New CTA president saying the right things on taking the helm

New CTA President Dorval Carter Jr. is the first agency leader with transportation experience since I started this blog in 2004.

That’s a good thing.

And in his first extensive interview with the Tribune’s Jon Hilkevitch, he’s also saying all the things that I like to hear from a transit leader. Here are a few of them:

He will be regular CTA commuter. While he doesn’t currently ride as often as he would like, Dorval said as soon as he gets his family settled into their new home, he will ride the CTA on a regular basis.

Making the CTA an option of choice. Dorval rightly says that those who have to take the CTA daily no doubt will continue to do so. But it’s commuters who have other choices that he wants to convert to regular CTA riders.

Improving bus speeds. The new CTA chief notes that bus ridership is down, while rail ridership is growing. He thinks it has to do with how slow buses run. It should be interesting to see how increases bus speed.

Ashland BRT: a “delicate conversation.” Dorval thinks a bus rapid transit project on Ashland Avenue makes sense because it’s a “relatively small investment for the return you get on that.” But given the opposition the project has faced, Dorval knows “there are tradeoffs that you need to make between vehicular traffic and the bus in order to make it work. We need to have more conversations with the community and figure out how we can do something that will work.”

People talking loudly on cell phones are his biggest annoyance. Hear hear! I couldn’t agree more!

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Comments

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  • I don't find bus speed to be the biggest issue, although extended boarding times due to the p*ss poor Ventra card has certainly lengthened the travel times. For me, the issue continues to be bus bunching, which results in extended waits for buses when you happen to miss the last bus in the conga line.

    Crowded buses are also an issue, but I assume that can be minimized if bus travel times are reduced, and the bus utilization increases.

  • While loud talkers are an annoyance, I don't run into them that frequently. For me, idiots blocking the doors, and refusing to step out to allow riders to exit/board is the biggest annoyance.

    A close 2nd would be the operators who have no clue how to operate the bus/train in a smooth manner. There's one particular operator on the Purple line that should be fired. He is constantly inching the train forward a few feet, and then heavily applying the brakes. He does this for long stretches of track on Wells St, and Franklin. Also, he has no clue how to stop the new 5000 series trainset. Coming into the stations, the last few feet are always a rapid deceleration, jerking the standing riders off their feet.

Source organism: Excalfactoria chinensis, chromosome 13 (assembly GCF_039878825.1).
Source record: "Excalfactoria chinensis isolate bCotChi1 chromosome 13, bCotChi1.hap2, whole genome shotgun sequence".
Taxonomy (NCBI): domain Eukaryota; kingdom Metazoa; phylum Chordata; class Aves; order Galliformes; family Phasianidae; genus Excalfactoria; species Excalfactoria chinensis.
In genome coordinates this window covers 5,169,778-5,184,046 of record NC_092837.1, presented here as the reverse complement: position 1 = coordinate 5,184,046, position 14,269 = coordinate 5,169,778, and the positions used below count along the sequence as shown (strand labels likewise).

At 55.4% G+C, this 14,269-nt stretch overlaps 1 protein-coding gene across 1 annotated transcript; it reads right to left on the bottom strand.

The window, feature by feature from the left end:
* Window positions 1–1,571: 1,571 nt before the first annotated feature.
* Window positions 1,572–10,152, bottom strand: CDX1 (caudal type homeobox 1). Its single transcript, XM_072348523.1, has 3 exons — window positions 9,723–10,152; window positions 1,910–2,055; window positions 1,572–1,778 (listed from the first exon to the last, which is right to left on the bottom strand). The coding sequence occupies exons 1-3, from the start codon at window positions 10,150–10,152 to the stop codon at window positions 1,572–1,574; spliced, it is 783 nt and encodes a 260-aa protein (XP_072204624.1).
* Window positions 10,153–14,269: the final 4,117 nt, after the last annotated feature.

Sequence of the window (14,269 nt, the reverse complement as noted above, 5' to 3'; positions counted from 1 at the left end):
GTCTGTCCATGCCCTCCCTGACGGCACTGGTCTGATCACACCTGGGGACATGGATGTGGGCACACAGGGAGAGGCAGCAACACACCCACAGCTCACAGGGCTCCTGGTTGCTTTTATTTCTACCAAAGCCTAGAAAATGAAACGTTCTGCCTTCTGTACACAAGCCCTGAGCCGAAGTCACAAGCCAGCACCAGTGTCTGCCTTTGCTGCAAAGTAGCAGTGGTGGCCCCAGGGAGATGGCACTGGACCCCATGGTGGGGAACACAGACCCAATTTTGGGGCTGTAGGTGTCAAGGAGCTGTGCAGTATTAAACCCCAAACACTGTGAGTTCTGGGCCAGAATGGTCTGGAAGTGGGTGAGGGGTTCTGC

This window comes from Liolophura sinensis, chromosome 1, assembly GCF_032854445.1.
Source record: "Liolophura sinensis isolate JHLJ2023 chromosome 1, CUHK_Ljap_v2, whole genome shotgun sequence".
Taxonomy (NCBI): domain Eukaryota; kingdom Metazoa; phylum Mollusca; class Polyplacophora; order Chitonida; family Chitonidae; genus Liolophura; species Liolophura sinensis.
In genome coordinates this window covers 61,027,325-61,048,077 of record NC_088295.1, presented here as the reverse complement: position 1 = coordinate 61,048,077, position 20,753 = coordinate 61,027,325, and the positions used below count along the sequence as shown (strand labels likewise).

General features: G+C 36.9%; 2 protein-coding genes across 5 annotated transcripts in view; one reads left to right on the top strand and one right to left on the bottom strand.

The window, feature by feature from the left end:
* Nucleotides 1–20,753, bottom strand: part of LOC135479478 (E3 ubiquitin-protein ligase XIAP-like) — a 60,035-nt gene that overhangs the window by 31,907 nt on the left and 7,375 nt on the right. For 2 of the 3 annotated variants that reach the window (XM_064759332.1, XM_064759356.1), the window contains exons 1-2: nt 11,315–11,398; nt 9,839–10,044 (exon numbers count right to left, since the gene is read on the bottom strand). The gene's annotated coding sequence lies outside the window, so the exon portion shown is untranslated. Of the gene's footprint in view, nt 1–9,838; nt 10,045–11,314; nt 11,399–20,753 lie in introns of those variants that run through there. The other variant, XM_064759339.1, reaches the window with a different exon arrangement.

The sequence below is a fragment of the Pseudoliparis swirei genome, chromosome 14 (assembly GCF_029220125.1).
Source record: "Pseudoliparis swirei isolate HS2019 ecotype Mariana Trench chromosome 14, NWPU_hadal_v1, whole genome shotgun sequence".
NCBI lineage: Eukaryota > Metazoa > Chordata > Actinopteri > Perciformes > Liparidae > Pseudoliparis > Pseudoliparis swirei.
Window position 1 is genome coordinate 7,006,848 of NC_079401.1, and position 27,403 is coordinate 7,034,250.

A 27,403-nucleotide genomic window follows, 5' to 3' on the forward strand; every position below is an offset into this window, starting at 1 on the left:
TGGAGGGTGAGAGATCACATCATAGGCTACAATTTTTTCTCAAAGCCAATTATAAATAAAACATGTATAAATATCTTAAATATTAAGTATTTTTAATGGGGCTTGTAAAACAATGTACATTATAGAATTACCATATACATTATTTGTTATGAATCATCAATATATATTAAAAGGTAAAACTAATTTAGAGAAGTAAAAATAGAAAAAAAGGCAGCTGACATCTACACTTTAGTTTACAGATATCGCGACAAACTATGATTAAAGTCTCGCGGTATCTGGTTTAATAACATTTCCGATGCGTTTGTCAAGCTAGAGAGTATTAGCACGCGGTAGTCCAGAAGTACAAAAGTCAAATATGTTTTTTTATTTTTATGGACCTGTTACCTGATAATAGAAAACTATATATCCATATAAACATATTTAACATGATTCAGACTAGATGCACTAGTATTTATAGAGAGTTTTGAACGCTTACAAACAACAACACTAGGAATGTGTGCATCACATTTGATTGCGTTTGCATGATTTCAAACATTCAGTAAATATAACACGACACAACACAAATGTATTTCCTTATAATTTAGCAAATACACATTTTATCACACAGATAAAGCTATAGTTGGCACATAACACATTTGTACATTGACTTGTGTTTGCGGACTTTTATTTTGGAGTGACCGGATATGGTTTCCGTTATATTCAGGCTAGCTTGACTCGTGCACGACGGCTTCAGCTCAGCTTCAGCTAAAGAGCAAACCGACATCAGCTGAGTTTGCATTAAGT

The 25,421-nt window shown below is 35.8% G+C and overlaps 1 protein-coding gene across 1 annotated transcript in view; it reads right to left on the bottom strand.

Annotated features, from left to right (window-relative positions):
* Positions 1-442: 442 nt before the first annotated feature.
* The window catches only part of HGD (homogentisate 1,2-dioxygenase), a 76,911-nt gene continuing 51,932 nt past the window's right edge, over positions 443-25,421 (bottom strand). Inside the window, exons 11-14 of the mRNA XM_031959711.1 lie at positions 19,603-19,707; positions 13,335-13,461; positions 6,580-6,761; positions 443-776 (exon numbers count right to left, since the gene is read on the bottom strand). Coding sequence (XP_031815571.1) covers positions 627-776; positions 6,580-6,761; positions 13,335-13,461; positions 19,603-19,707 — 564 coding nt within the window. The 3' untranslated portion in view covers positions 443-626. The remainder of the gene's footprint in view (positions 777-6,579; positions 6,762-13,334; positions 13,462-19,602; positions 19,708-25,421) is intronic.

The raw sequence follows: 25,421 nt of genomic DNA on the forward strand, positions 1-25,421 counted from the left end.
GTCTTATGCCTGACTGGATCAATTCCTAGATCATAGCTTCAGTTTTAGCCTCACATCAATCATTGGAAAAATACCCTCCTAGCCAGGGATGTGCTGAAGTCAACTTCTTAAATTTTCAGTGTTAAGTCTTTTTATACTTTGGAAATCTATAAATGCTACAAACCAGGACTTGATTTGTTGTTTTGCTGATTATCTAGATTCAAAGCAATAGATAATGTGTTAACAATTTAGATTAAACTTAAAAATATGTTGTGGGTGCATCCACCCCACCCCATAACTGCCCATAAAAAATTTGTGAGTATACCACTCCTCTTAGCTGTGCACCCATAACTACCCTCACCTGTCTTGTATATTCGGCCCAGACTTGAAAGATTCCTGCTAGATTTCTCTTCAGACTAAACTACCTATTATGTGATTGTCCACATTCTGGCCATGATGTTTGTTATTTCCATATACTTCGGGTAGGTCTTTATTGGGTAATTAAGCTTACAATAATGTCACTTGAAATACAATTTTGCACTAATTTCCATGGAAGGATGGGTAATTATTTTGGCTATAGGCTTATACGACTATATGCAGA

• In reply to SpinyNorman:

    If you go back to the original, he was only trying to justify the car card campaign with the yuppie miscreants. See the Q before the A.

  • In reply to SpinyNorman:

    I happened to be on the Purple line yesterday, and my favorite operator was at the controls. Not unexpectedly, it was another ride on the slinky train. After he opened the doors at Merchandise Mart while the train was still moving, I vowed to report him to the CTA. I sent them an email this morning, and I just got off the phone with a supervisor discussing the incident, and the motorman's behavior at the controls. I appreciate them following up on my complaint.

  • In reply to SpinyNorman:

    Well, my favorite operator was on Skokie on Sundays, run 592. She always blasted the horn as the train got to the sidewalks of the grade crossings.
    Not very useful to wait that long.
    I've reported her a few times & she never changes. Maybe with it shut down until October, she'll stay reassigned to somewhere else that doesn't have grade crossings.

  • Other than saying something about training, he isn't saying anything new. For instance, I brought up the Ashland BRT a couple of days ago, and he said about the same thing Rebekah Scheinfeld said in Feb. 2014.

    He would be saying something new if he said what would be the source of federal funds he said would be available. As a former officer at DOT, he should know that.

    Clearly, he didn't say he was brought in by Emanuel to clean things up at CTA.

  • don't trust anyone Emanuel sends.

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